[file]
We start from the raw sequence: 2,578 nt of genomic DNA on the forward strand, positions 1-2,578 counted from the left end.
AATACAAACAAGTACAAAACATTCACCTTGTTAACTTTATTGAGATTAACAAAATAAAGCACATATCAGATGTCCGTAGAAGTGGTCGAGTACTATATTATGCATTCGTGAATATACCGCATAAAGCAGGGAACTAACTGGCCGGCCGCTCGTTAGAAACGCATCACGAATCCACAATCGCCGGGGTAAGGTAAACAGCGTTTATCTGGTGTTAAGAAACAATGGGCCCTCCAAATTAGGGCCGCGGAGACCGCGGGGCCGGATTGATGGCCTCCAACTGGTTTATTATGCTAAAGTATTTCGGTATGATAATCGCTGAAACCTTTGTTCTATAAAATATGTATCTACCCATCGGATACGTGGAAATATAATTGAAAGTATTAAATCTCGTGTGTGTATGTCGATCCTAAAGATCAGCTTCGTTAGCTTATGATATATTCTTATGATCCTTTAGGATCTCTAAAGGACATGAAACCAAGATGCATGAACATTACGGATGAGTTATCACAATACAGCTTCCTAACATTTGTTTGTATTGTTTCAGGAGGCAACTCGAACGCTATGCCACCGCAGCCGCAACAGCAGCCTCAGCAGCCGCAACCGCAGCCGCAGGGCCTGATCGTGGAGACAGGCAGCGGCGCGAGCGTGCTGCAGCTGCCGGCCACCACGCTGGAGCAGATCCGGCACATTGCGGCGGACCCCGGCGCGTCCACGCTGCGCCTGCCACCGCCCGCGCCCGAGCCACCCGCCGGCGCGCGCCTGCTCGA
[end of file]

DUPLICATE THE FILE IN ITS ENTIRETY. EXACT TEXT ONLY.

We start from the raw sequence: 2,578 nt of genomic DNA on the forward strand, positions 1-2,578 counted from the left end.
AATACAAACAAGTACAAAACATTCACCTTGTTAACTTTATTGAGATTAACAAAATAAAGCACATATCAGATGTCCGTAGAAGTGGTCGAGTACTATATTATGCATTCGTGAATATACCGCATAAAGCAGGGAACTAACTGGCCGGCCGCTCGTTAGAAACGCATCACGAATCCACAATCGCCGGGGTAAGGTAAACAGCGTTTATCTGGTGTTAAGAAACAATGGGCCCTCCAAATTAGGGCCGCGGAGACCGCGGGGCCGGATTGATGGCCTCCAACTGGTTTATTATGCTAAAGTATTTCGGTATGATAATCGCTGAAACCTTTGTTCTATAAAATATGTATCTACCCATCGGATACGTGGAAATATAATTGAAAGTATTAAATCTCGTGTGTGTATGTCGATCCTAAAGATCAGCTTCGTTAGCTTATGATATATTCTTATGATCCTTTAGGATCTCTAAAGGACATGAAACCAAGATGCATGAACATTACGGATGAGTTATCACAATACAGCTTCCTAACATTTGTTTGTATTGTTTCAGGAGGCAACTCGAACGCTATGCCACCGCAGCCGCAACAGCAGCCTCAGCAGCCGCAACCGCAGCCGCAGGGCCTGATCGTGGAGACAGGCAGCGGCGCGAGCGTGCTGCAGCTGCCGGCCACCACGCTGGAGCAGATCCGGCACATTGCGGCGGACCCCGGCGCGTCCACGCTGCGCCTGCCACCGCCCGCGCCCGAGCCACCCGCCGGCGCGCGCCTGCTCGA